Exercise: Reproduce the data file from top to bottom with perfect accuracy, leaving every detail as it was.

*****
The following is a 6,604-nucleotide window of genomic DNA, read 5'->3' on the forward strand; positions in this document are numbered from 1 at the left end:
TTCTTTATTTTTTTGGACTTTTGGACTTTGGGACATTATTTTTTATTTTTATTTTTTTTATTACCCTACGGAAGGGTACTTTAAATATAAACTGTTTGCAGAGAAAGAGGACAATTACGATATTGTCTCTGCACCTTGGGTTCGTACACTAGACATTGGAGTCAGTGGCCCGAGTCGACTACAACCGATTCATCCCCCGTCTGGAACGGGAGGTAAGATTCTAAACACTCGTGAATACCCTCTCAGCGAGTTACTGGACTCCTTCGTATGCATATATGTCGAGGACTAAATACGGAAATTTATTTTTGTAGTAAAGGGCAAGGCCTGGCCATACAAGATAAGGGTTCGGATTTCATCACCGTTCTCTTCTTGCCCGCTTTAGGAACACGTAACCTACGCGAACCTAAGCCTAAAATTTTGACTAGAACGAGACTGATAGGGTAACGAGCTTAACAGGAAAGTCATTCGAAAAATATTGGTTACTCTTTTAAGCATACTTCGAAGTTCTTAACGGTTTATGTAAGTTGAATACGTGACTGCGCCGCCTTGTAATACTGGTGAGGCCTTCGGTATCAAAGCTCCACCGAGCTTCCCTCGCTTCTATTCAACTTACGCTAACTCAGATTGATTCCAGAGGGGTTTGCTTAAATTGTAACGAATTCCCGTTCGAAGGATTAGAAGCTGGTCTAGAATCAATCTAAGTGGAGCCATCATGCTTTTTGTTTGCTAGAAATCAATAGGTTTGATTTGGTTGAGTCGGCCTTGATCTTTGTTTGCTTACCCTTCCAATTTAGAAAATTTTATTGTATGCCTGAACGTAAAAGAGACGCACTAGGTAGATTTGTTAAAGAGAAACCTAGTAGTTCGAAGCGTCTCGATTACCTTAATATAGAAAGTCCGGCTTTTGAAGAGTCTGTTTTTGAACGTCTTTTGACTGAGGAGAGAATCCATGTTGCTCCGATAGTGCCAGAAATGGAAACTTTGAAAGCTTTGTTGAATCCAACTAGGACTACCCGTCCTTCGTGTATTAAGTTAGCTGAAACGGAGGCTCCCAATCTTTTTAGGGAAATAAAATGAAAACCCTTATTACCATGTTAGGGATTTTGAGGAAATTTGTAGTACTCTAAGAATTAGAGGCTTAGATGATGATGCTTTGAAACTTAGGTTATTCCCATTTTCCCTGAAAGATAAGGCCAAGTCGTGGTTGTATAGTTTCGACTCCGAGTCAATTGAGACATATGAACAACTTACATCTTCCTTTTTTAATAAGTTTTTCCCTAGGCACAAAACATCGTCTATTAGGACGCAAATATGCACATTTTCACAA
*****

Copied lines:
The following is a 6,604-nucleotide window of genomic DNA, read 5'->3' on the forward strand; positions in this document are numbered from 1 at the left end:
TTCTTTATTTTTTTGGACTTTTGGACTTTGGGACATTATTTTTTATTTTTATTTTTTTTATTACCCTACGGAAGGGTACTTTAAATATAAACTGTTTGCAGAGAAAGAGGACAATTACGATATTGTCTCTGCACCTTGGGTTCGTACACTAGACATTGGAGTCAGTGGCCCGAGTCGACTACAACCGATTCATCCCCCGTCTGGAACGGGAGGTAAGATTCTAAACACTCGTGAATACCCTCTCAGCGAGTTACTGGACTCCTTCGTATGCATATATGTCGAGGACTAAATACGGAAATTTATTTTTGTAGTAAAGGGCAAGGCCTGGCCATACAAGATAAGGGTTCGGATTTCATCACCGTTCTCTTCTTGCCCGCTTTAGGAACACGTAACCTACGCGAACCTAAGCCTAAAATTTTGACTAGAACGAGACTGATAGGGTAACGAGCTTAACAGGAAAGTCATTCGAAAAATATTGGTTACTCTTTTAAGCATACTTCGAAGTTCTTAACGGTTTATGTAAGTTGAATACGTGACTGCGCCGCCTTGTAATACTGGTGAGGCCTTCGGTATCAAAGCTCCACCGAGCTTCCCTCGCTTCTATTCAACTTACGCTAACTCAGATTGATTCCAGAGGGGTTTGCTTAAATTGTAACGAATTCCCGTTCGAAGGATTAGAAGCTGGTCTAGAATCAATCTAAGTGGAGCCATCATGCTTTTTGTTTGCTAGAAATCAATAGGTTTGATTTGGTTGAGTCGGCCTTGATCTTTGTTTGCTTACCCTTCCAATTTAGAAAATTTTATTGTATGCCTGAACGTAAAAGAGACGCACTAGGTAGATTTGTTAAAGAGAAACCTAGTAGTTCGAAGCGTCTCGATTACCTTAATATAGAAAGTCCGGCTTTTGAAGAGTCTGTTTTTGAACGTCTTTTGACTGAGGAGAGAATCCATGTTGCTCCGATAGTGCCAGAAATGGAAACTTTGAAAGCTTTGTTGAATCCAACTAGGACTACCCGTCCTTCGTGTATTAAGTTAGCTGAAACGGAGGCTCCCAATCTTTTTAGGGAAATAAAATGAAAACCCTTATTACCATGTTAGGGATTTTGAGGAAATTTGTAGTACTCTAAGAATTAGAGGCTTAGATGATGATGCTTTGAAACTTAGGTTATTCCCATTTTCCCTGAAAGATAAGGCCAAGTCGTGGTTGTATAGTTTCGACTCCGAGTCAATTGAGACATATGAACAACTTACATCTTCCTTTTTTAATAAGTTTTTCCCTAGGCACAAAACATCGTCTATTAGGACGCAAATATGCACATTTTCACAA